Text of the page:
As big a problem as ball security was for both the Rams and the 2007 Giants, they each won in similar fashion in the wild-card round. The Rams beat the Seahawks 30-20 and didn’t turn the ball over a single time. The Giants beat the Bucs 24-14 and also had zero turnovers for the first time that year. The Giants held Tampa Bay to only 271 yards of offense and took the ball away three times. The Rams limited the Seahawks to just 278 total yards and forced two turnovers, including a pick-six. For two teams that struggled to protect the football, they each did a good job of that to open the playoffs.
Underwhelming QB play
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Neither the Rams nor the Giants got great play out of their quarterbacks. Manning started all 16 games and threw 23 touchdown passes with 20 interceptions. Goff missed Week 17, but his numbers were also disappointing: 20 touchdowns and 13 interceptions. Goff was the more capable quarterback and had better numbers, but you could argue that quarterback play is what held both of these teams back. Still, they each got to the playoffs and at least in Manning’s case, played much better when the postseason began; Goff had 155 yards and a touchdown in his first playoff game this year, in relief of John Wolford.
Dominant defensive fronts with 53 sacks each
(AP Photo/Stephen Brashear)
One of the major strengths of each of these teams was their defensive front. The Giants were led by Osi Umenyiora, who had 13 sacks and 21 QB hits to go along with five fumbles and 52 total tackles. New York also had Justin Tuck and Michael Strahan in a rotation at defensive end, recording 10 and nine sacks, respectively. Fred Robbins was a key contributor on the interior, as was Barry Cofield. For the Rams, their depth is also exceptional. Aaron Donald is obviously the anchor with 13.5 sacks, 27 QB hits, four forced fumbles and 45 tackles, but he got plenty of help from his friends. Leonard Floyd had a career-high 10.5 sacks with 19 QB hits, Morgan Fox had six sacks, Michael Brockers recorded five and even Samson Ebukam recorded 4.5 of his own. The Giants led the league with 53 sacks in 2007, and the Rams finished second this season, also with 53 sacks.
Strong RB committee
(AP Photo/Mike Fuentes)
Though the Rams have finally found their workhorse in Cam Akers, it was a running back committee for most of the season. They had three players with more than 400 yards rushing, with Akers leading the way by gaining 625 yards compared to Darrell Henderson’s 624; Malcolm Brown rounded out the group with 419 yards. For the Giants, it was a similar story. Brandon Jacobs was the workhorse for most of the year, but he only played 11 games and had 202 carries for 1,009 yards. Derrick Ward rushed for 602 yards himself, while Reuben Droughns had 275 yards and six touchdowns. Ahmad Bradshaw also mixed in 190 yards and a touchdown, too. The ground game was valuable for both teams throughout the year. The Rams finished 10th in rushing with 2,018 yards, while the Giants were fourth in the league that year with 2,148 yards on the ground.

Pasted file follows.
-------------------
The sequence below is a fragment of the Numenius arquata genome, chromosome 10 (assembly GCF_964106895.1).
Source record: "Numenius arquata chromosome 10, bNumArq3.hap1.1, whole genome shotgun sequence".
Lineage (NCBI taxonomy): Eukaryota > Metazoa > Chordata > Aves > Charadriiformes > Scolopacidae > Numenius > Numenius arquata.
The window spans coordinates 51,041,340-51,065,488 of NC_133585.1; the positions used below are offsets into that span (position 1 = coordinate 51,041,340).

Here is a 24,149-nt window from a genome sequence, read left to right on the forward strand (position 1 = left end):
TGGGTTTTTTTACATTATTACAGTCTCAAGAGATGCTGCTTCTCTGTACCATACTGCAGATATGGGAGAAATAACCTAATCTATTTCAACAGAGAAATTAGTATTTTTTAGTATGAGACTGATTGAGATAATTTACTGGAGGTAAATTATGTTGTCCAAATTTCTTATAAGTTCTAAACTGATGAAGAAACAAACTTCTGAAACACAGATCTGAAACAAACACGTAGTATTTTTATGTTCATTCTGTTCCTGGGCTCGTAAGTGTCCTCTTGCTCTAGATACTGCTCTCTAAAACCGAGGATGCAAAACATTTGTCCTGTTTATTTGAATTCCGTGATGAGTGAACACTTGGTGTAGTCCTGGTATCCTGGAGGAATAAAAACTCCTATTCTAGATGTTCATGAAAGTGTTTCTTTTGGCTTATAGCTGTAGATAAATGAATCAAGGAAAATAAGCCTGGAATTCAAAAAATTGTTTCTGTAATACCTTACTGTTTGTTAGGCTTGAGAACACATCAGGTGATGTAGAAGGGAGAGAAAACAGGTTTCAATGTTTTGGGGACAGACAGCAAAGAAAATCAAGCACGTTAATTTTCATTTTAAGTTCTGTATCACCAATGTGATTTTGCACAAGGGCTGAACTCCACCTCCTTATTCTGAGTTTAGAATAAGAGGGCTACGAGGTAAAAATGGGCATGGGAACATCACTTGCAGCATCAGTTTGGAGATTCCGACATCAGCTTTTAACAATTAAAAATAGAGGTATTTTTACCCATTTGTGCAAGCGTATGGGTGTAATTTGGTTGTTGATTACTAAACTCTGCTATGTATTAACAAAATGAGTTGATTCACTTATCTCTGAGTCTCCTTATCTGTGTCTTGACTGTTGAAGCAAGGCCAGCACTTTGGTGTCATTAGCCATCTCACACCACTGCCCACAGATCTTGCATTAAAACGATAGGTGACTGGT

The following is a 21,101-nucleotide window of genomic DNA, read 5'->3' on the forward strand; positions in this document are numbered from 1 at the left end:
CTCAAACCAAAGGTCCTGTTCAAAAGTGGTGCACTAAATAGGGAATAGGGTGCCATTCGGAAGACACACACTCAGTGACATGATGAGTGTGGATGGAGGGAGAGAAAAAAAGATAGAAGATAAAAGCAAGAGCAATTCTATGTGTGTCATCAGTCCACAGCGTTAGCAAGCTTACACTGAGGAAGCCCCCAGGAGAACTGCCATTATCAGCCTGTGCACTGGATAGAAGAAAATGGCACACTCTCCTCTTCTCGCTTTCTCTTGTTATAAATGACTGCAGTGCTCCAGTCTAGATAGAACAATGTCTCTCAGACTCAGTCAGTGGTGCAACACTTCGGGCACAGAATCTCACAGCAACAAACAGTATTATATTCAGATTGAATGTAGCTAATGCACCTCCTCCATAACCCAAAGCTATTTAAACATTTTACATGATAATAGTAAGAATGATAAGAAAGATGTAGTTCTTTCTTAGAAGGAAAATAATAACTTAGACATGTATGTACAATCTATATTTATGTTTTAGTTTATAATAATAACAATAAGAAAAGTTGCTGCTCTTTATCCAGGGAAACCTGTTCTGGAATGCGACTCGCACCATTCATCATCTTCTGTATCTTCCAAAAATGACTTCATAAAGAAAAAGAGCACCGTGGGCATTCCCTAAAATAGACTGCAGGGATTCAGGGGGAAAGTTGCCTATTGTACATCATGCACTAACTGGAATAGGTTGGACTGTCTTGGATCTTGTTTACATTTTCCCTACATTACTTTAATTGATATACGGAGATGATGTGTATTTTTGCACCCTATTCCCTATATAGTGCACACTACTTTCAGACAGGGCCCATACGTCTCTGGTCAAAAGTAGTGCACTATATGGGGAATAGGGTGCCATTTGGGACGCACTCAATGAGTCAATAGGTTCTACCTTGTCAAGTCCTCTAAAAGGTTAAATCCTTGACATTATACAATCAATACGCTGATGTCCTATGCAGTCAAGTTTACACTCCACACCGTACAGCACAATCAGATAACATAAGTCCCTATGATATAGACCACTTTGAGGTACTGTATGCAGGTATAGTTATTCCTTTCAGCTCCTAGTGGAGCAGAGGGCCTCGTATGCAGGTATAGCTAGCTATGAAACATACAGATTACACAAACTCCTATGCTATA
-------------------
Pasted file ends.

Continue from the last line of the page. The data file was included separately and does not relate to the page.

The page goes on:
Good on third down
(Keith Birmingham/The Orange County Register via AP)
Third-down offense and defense are critical parts of having success in the NFL, and both the Rams and Giants were solid in each area. The Rams converted 43.4% of the time on third down this season, which ranked 12th in the NFL, and held opponents to a 35.4% conversion rate on third down, third-best in football. The Giants also ranked 12th in third-down offense with a rate of 41.6%, and finished fifth in third-down defense, allowing opponents to convert only 34.6% of the time. Of course, the Giants didn’t have the absolutely dominant defense that the Rams did, with Los Angeles ranking first in most defensive categories this year, but New York was seventh in yards allowed, 11th in passing yards allowed and eighth against the run. Like the Rams, it was their offense that struggled to pull its weight.